According to the principle of relativity the general laws are consistent with changes in uniform motion and inertia. This applies to the laws of electrodynamics too.

Addition of velocities is valid when the inertia of the two systems is of the same order of magnitude (both in the material domain). Lorentz transformation is valid when the inertia of the systems is many orders of magnitude apart (as in material and field domains). Neither of the equations may apply when the inertia of both systems is in the field domain. This is because the inertia associated with the velocity of light is not exactly zero.

For equations to work flawlessly a relationship between velocity and inertia needs to be derived for material domain as well as for field domain.

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Einstein’s 1905 Paper on Relativity

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Reference: Disturbance Theory

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Einstein’s theory of relativity works for cosmological dimensions, but not when it comes to atomic dimensions. Einstein was critical of the quantum mechanics having no coherent theory, while he could not come up with a physical theory to explain quantum effects. This bothered him for the rest of his life.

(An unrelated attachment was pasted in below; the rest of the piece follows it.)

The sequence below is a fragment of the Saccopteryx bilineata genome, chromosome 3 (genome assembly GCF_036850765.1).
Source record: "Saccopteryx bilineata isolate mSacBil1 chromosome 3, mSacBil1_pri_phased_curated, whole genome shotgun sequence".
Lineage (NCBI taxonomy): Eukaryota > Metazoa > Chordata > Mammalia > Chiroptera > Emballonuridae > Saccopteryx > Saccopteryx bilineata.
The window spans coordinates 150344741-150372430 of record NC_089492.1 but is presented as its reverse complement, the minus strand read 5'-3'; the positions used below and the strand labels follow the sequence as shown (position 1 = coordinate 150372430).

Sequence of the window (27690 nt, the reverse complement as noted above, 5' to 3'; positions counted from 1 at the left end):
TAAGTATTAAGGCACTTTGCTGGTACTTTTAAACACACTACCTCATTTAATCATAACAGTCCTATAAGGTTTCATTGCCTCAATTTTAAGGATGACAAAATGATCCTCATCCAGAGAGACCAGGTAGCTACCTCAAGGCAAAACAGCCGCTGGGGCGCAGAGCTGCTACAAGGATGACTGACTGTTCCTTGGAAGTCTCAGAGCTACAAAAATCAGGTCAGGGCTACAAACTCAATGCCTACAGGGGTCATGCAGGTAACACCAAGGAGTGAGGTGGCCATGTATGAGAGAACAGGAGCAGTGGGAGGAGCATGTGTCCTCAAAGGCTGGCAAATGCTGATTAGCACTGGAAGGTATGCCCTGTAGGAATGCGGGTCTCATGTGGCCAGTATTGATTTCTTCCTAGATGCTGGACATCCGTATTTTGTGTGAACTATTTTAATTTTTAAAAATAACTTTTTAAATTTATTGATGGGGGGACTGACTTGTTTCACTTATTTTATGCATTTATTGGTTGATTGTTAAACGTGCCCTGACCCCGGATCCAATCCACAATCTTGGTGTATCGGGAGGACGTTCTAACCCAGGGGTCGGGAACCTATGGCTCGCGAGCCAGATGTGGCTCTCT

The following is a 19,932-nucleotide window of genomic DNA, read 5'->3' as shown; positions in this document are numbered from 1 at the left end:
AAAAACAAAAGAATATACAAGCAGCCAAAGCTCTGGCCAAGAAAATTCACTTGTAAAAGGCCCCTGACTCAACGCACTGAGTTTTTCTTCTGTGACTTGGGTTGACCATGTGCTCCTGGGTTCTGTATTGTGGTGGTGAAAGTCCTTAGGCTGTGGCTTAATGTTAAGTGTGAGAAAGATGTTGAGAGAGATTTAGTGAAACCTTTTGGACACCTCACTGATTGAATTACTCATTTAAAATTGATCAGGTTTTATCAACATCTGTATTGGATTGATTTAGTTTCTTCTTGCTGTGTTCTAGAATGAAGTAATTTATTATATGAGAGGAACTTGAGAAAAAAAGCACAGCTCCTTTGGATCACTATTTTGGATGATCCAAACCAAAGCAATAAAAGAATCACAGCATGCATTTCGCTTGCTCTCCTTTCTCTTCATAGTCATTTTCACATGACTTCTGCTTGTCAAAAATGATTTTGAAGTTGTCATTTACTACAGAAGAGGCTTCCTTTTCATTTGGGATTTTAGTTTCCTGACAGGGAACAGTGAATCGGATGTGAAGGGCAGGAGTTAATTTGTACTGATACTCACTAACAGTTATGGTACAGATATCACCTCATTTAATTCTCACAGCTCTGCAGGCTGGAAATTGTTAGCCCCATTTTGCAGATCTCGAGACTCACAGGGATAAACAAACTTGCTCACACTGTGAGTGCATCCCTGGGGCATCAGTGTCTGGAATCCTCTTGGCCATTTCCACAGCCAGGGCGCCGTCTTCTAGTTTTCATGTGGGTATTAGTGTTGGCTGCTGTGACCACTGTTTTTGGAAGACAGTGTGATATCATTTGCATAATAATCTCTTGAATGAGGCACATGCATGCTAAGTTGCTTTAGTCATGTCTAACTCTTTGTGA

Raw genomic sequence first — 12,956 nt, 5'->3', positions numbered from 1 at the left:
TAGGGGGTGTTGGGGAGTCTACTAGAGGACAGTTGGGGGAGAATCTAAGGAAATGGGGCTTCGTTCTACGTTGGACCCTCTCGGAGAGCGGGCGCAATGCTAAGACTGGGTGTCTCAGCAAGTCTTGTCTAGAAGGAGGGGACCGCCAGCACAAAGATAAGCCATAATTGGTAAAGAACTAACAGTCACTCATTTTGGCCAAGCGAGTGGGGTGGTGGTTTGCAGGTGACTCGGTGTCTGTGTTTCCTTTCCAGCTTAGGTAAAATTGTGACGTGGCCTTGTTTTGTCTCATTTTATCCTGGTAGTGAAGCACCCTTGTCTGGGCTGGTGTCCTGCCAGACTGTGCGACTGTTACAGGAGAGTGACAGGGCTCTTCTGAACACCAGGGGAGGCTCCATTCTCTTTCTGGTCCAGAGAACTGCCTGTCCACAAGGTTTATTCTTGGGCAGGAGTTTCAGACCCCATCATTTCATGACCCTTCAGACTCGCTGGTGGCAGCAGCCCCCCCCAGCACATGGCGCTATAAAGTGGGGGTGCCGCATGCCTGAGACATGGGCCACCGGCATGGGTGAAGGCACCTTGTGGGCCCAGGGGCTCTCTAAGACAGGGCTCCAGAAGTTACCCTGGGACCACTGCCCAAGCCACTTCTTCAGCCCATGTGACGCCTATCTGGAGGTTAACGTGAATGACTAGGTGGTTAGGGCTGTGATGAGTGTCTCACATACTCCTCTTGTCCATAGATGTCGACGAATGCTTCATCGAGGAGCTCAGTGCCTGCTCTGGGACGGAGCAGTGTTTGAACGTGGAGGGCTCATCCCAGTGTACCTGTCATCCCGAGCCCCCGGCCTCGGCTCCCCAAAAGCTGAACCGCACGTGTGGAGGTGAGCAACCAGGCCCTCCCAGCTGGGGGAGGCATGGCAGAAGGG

An examination of Einstein’s postulates follows that led to his original paper on relativity. This 1905 paper of Einstein is available at the following link.

On the Electrodynamics of Moving Bodies

Parts of this paper are quoted below that show Einstein’s non-mathematical reasoning. Einstein’s statements are in black italics. My understanding follows in bold color italics.

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Basic Postulates

It is known that Maxwell’s electrodynamics—as usually understood at the present time—when applied to moving bodies, leads to asymmetries which do not appear to be inherent in the phenomena. Take, for example, the reciprocal electrodynamic action of a magnet and a conductor. The observable phenomenon here depends only on the relative motion of the conductor and the magnet, whereas the customary view draws a sharp distinction between the two cases in which either the one or the other of these bodies is in motion. For if the magnet is in motion and the conductor at rest, there arises in the neighbourhood of the magnet an electric field with a certain definite energy, producing a current at the places where parts of the conductor are situated. But if the magnet is stationary and the conductor in motion, no electric field arises in the neighbourhood of the magnet. In the conductor, however, we find an electromotive force, to which in itself there is no corresponding energy, but which gives rise—assuming equality of relative motion in the two cases discussed—to electric currents of the same path and intensity as those produced by the electric forces in the former case.

This introductory paragraph from the paper mentions asymmetry observed in the relative motion between a magnet and a conductor. This asymmetry occurs in the customary view, which uses the lab as its frame of reference. This results in different interpretation of the same phenomenon.

This “asymmetry” disappears when we use the magnetic lines of force, which are attached to the magnet, as the frame of reference. The conductor moves relative to these lines of force the same way in either case producing the same result. So, the problem has to do with how the frame of reference is selected.